Court of Appeals of Maryland, July 3, 2019

MARYLAND — A Baltimore City jury found that William Busch, Jr. contracted mesothelioma as a result of his exposure to asbestos-containing materials installed during the construction of Loch Raven High School (LRHS) by defendant Wallace & Gale, Co. (W&G), and awarded the plaintiff a $14 million verdict, which was later reduced to $7.3 million.

While working for Honeywell in the early 1970s, Busch worked in the boiler room at LRHS for three-to-four months in the presence of insulators, who were covering two large boilers with magnesia block insulation that contained 15 percent asbestos. Although Busch wore a respirator, there was testimony that the insulators’ work created “snow storms” of dust, which he and others inhaled.

W&G admitted that they performed insulation work at LRHS, and timesheets and invoices documenting extensive time spent at the site were admitted into evidence. However, W&G argued that no evidence directly connected them with the boiler insulation work that occurred in the presence of Busch. In fact, two witnesses testified that the boiler insulation was performed by another contractor, dismissed defendant, McCormick Asbestos Company.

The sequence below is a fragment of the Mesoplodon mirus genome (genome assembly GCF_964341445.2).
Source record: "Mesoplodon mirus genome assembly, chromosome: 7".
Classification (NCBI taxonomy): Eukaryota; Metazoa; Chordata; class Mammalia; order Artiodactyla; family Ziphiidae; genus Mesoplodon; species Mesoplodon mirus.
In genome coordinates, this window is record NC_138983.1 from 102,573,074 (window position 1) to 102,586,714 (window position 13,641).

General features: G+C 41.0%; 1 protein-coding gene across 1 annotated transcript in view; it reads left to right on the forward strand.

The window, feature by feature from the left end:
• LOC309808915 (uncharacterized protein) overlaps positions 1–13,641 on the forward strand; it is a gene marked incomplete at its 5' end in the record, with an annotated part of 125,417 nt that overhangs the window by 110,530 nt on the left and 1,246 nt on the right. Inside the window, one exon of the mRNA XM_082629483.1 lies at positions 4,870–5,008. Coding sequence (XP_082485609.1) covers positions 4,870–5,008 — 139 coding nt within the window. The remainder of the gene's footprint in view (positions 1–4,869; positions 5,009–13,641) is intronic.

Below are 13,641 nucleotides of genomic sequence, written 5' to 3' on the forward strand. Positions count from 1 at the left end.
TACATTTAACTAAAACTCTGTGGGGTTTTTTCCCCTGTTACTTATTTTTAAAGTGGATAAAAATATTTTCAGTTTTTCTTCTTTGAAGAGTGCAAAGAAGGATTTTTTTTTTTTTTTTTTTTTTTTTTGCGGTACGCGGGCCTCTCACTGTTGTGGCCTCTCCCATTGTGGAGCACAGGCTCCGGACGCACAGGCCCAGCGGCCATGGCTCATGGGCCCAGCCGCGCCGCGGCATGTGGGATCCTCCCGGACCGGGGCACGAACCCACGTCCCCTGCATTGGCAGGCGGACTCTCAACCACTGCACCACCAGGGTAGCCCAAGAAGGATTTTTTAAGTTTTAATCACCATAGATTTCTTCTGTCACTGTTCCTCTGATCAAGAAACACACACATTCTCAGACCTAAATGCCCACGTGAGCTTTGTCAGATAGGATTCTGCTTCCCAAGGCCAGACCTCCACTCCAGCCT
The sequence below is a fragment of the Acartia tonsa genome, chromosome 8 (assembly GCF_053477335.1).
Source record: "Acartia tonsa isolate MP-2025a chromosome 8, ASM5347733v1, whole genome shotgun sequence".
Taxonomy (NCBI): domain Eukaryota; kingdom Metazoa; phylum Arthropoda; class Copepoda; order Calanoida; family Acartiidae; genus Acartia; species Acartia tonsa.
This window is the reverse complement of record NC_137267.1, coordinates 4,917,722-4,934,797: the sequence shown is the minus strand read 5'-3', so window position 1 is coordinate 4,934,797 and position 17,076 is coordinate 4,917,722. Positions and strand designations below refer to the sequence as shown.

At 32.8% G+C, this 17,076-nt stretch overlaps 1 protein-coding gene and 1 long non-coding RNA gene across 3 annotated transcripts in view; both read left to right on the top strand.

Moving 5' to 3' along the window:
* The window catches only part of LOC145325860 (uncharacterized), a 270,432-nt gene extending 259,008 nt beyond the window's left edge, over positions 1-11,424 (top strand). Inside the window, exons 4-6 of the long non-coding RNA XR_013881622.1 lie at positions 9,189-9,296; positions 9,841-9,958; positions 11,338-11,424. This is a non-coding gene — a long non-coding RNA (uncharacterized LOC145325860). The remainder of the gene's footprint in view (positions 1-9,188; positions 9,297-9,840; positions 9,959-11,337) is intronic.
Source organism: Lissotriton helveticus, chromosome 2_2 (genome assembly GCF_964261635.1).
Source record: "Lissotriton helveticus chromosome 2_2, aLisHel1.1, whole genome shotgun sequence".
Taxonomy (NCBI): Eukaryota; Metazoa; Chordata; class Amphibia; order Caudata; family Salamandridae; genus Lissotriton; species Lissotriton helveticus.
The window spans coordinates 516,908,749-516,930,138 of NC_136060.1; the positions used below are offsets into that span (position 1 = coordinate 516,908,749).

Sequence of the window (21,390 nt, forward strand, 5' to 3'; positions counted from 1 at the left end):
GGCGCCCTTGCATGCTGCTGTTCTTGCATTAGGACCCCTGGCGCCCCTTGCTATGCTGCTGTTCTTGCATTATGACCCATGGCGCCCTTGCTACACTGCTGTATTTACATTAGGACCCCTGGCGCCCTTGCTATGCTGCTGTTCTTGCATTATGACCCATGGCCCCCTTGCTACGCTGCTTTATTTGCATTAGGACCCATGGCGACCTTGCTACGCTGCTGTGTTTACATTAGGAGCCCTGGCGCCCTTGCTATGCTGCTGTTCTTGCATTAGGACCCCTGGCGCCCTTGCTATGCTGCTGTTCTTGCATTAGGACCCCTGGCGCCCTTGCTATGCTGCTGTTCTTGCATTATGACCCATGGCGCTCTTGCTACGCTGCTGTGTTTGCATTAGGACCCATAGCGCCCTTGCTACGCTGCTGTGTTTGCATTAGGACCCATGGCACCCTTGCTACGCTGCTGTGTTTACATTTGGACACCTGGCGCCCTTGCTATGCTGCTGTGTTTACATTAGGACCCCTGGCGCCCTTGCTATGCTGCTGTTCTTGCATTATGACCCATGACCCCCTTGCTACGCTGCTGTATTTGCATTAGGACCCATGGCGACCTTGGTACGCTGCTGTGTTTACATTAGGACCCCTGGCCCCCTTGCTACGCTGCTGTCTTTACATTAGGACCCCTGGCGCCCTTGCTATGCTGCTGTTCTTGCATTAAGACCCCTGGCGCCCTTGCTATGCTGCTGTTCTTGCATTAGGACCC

W&G contended that the plaintiff did not present evidence to prove directly, or by reasonable inference, that Busch was exposed to asbestos-containing products manufactured, sold, or installed by W&G, and that its potential liability was improperly submitted to the jury. To further arguments that others were responsible for the boiler insulation work, W&G submitted into evidence earlier complaints demonstrating that the plaintiff had sued McCormick. In response, the trial court permitted the plaintiff to inform the jury that McCormick had been dismissed.

The appeals court determined that “(c)ircumstantial evidence was presented such that a reasonable factfinder could have found by a preponderance of the evidence that W&G performed the asbestos insulation work in the LRHS boiler room.” They further determined that the trial court did not err by allowing the plaintiff to inform the jury that McCormick had been dismissed after W&G had opened the door by introducing evidence of McCormick’s prior presence in the suit, as they were in the best position to evaluate potential confusion to the jury caused by the evidence. Judgment affirmed.